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Small boats, big fun, no fuss

Whether she’s sashaying around a mooring ball, tugging on her lines at the slip or resting her quarters on a trailer, a small boat can be your best friend.

Morris M29

These pocket-size sailboats typically require little care because they don’t have complex systems to maintain. The smallest of the lot can be dry-sailed and don’t need annual applications of bottom paint. Rigs and sail controls don’t require powered winches — or winches at all. Muscles will do, and the twinge of soreness you feel after an exhilarating sail is a badge of honor.

Few activities equal the thrill and tactile sensations you get from a lively small boat. The water, gurgling and hissing, rushes by within an arm’s length of your steering position. Each shift in the wind’s strength or direction telegraphs its intention through your fingertips on the tiller or wheel. As you or the crew move around in the cockpit, a small boat reacts to the change in weight distribution.

And at the end of the day, it takes but a few minutes to secure the small boat until the next adventure. Who needs more?

In praise of small boats, we present the following collection. May the spirit of adventure be with you.

Morris M29

Sailors who tell you that a boat’s pedigree doesn’t mean anything are fibbing or in denial. The M29 perfectly illustrates the point: Morris’ exceptional build quality married to the legendary Sparkman & Stephens design firm.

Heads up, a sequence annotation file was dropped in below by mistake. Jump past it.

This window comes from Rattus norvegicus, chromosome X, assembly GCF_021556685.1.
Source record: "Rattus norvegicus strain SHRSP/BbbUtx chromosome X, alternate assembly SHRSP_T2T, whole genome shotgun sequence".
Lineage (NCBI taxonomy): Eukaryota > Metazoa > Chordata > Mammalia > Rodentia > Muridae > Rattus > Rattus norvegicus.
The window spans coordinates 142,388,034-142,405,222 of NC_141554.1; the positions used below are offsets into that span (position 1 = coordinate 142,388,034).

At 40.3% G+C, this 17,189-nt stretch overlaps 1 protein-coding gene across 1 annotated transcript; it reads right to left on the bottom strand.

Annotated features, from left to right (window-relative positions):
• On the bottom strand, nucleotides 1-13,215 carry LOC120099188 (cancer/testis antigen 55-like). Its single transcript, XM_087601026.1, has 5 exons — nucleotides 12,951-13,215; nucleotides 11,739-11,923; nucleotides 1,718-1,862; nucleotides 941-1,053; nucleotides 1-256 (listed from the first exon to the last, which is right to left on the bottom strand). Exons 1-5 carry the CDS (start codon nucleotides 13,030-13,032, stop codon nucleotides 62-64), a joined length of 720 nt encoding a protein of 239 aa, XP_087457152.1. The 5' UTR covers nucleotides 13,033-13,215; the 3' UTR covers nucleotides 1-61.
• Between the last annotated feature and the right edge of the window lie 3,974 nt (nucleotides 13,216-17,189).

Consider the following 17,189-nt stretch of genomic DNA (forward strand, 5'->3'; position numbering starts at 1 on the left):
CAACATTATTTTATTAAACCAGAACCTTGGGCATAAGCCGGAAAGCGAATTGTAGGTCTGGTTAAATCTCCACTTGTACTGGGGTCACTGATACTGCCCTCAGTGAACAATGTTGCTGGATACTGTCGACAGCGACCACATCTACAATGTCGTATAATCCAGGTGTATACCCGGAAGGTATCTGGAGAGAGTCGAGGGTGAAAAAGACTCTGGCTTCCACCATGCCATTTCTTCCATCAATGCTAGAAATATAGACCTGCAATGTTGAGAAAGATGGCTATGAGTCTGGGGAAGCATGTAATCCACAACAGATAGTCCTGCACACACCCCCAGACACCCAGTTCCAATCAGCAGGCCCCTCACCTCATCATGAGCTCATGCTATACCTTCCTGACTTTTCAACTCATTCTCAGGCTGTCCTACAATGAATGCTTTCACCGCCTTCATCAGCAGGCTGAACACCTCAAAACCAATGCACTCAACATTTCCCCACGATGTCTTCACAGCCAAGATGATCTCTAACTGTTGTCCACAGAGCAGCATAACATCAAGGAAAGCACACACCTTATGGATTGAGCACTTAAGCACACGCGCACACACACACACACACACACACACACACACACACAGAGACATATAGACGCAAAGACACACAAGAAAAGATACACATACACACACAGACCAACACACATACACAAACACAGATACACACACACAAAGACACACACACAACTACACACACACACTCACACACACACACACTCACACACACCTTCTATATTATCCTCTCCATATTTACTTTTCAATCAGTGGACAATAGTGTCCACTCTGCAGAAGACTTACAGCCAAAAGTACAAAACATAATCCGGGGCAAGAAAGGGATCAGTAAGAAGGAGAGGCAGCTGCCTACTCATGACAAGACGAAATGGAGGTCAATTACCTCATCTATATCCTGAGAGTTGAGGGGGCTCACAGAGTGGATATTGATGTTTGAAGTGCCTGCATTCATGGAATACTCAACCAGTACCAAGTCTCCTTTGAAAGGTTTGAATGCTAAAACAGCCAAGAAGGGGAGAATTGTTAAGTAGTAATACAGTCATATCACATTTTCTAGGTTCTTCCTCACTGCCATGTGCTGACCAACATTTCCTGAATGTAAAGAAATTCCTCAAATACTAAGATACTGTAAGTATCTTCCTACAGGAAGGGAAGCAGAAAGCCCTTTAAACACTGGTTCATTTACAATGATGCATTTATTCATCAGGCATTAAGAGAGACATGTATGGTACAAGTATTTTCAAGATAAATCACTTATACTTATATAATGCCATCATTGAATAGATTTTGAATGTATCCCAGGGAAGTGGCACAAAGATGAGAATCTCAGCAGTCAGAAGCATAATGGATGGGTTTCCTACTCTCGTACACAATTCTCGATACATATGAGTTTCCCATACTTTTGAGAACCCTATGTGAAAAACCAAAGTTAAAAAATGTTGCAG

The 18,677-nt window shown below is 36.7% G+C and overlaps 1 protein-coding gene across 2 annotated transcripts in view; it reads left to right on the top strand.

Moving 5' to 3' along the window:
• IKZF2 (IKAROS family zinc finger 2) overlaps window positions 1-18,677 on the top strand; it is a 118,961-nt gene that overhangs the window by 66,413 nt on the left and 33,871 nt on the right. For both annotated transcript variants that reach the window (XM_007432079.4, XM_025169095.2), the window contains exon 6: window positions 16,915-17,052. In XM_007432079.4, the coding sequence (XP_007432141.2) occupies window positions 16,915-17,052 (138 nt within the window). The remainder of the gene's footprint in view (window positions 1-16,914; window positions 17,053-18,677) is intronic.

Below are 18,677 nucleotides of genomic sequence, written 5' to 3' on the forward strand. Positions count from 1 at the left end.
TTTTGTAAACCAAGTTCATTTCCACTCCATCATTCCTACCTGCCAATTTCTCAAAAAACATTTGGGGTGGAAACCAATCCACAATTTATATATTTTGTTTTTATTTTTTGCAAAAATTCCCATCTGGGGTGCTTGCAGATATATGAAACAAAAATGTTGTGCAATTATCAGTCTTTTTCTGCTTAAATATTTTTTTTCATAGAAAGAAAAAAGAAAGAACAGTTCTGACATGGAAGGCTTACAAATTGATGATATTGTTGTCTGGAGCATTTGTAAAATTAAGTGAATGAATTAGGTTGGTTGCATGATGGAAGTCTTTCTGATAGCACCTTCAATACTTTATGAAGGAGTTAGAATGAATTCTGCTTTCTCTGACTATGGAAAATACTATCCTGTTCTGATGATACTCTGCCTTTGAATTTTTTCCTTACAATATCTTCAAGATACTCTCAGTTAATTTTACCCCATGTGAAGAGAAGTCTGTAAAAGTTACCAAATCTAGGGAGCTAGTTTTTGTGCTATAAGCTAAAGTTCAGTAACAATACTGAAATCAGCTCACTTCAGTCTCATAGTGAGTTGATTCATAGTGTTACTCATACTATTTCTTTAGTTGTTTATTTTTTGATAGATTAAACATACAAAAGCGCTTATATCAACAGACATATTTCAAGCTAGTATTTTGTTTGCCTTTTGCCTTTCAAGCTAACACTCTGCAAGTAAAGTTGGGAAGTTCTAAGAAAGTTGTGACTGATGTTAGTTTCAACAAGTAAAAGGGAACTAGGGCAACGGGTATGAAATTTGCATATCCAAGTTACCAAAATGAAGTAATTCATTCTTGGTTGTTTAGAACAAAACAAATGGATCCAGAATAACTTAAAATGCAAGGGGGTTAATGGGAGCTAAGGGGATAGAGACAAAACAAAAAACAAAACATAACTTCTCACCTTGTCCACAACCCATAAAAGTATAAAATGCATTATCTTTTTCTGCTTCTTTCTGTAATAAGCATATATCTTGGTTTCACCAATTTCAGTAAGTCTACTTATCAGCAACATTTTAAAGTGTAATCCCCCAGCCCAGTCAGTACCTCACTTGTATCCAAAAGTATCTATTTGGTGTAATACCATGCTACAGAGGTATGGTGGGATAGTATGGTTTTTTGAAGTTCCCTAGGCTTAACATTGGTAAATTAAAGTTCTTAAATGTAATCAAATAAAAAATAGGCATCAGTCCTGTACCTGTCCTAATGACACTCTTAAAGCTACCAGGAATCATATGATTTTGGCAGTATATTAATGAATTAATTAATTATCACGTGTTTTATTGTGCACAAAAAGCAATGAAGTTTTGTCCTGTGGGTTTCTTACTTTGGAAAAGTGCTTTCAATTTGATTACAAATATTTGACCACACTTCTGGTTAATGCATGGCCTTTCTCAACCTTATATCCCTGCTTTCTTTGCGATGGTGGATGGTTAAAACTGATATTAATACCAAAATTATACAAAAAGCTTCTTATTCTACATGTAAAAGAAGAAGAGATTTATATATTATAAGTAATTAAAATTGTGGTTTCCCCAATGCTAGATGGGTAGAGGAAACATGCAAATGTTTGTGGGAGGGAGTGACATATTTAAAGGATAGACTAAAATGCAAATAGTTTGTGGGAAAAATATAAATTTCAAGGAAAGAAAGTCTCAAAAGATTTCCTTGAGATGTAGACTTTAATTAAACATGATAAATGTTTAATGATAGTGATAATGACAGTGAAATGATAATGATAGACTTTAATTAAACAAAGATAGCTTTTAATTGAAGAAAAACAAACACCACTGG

Daysailers should be easy to live with from the moment you remove the sail cover, and the M29 makes good on this notion. All sail-handling lines lead to the cockpit within easy reach of the helm. The powerful mainsail has two full-length battens, two leach battens and single-line slab reefing. Her self-tacking jib sheets to a curved traveler forward of the mast and furls via a recessed drum. Multipart tackle lets you play the mainsail with one hand while manning the tiller with the other. Remember your days sailing a dinghy? You get much the same sense of control and involvement sailing the M29, but you stay dry and don’t have to think about capsizing.

Modest accommodations below (sitting headroom) include a marine head, upholstered cushions on the settees and stowage space in the forepeak.

LOA: 29 feet, 2 inches • LWL: 20 feet, 10 inches • BEAM: 7 feet, 4 inches • DRAFT: 4 feet, 6 inches; 3 feet, 8 inches (shoal keel) • DISPLACEMENT: 4,375 pounds • SAIL AREA: 395 square feet • FUEL CAPACITY: 8 gallons • ENGINE: 14-hp Yanmar diesel • PRICE: $229,300 • CONTACT: Morris Yachts, Trenton, Maine, (207) 667-2499.

Beneteau First 25 S

Beneteau First 25 S

Designed by Finot-Conq, known for its speedy racing boats, the Beneteau First 25 S is a worthy successor to the original First 25 launched about 25 years ago. Her slick underbody, defined by a steep, fine entry transitioning to buoyant midsections and a flattening run, has a long waterline for good speed. Her flattop mainsail carries the majority of the overall sail area, keeping the jib at a manageable size and allowing the boat to sail well under main alone.

Swept-back spreaders keep the mast in column and eliminate the need for a backstay, opening the cockpit aft for the traveler. The result: more usable space in the cockpit. The hull carries much of its maximum beam to the transom, mimicking offshore raceboats, but twin kick-up rudders provide precise control at the maximum angle of heel.

Below, a compact galley on the port side of the companionway has a sink with a manual water pump, an icebox and a single-burner gimbaled cooktop (optional). Twin settees separated by a drop-leaf table fill the area amidships. Headroom at the companionway is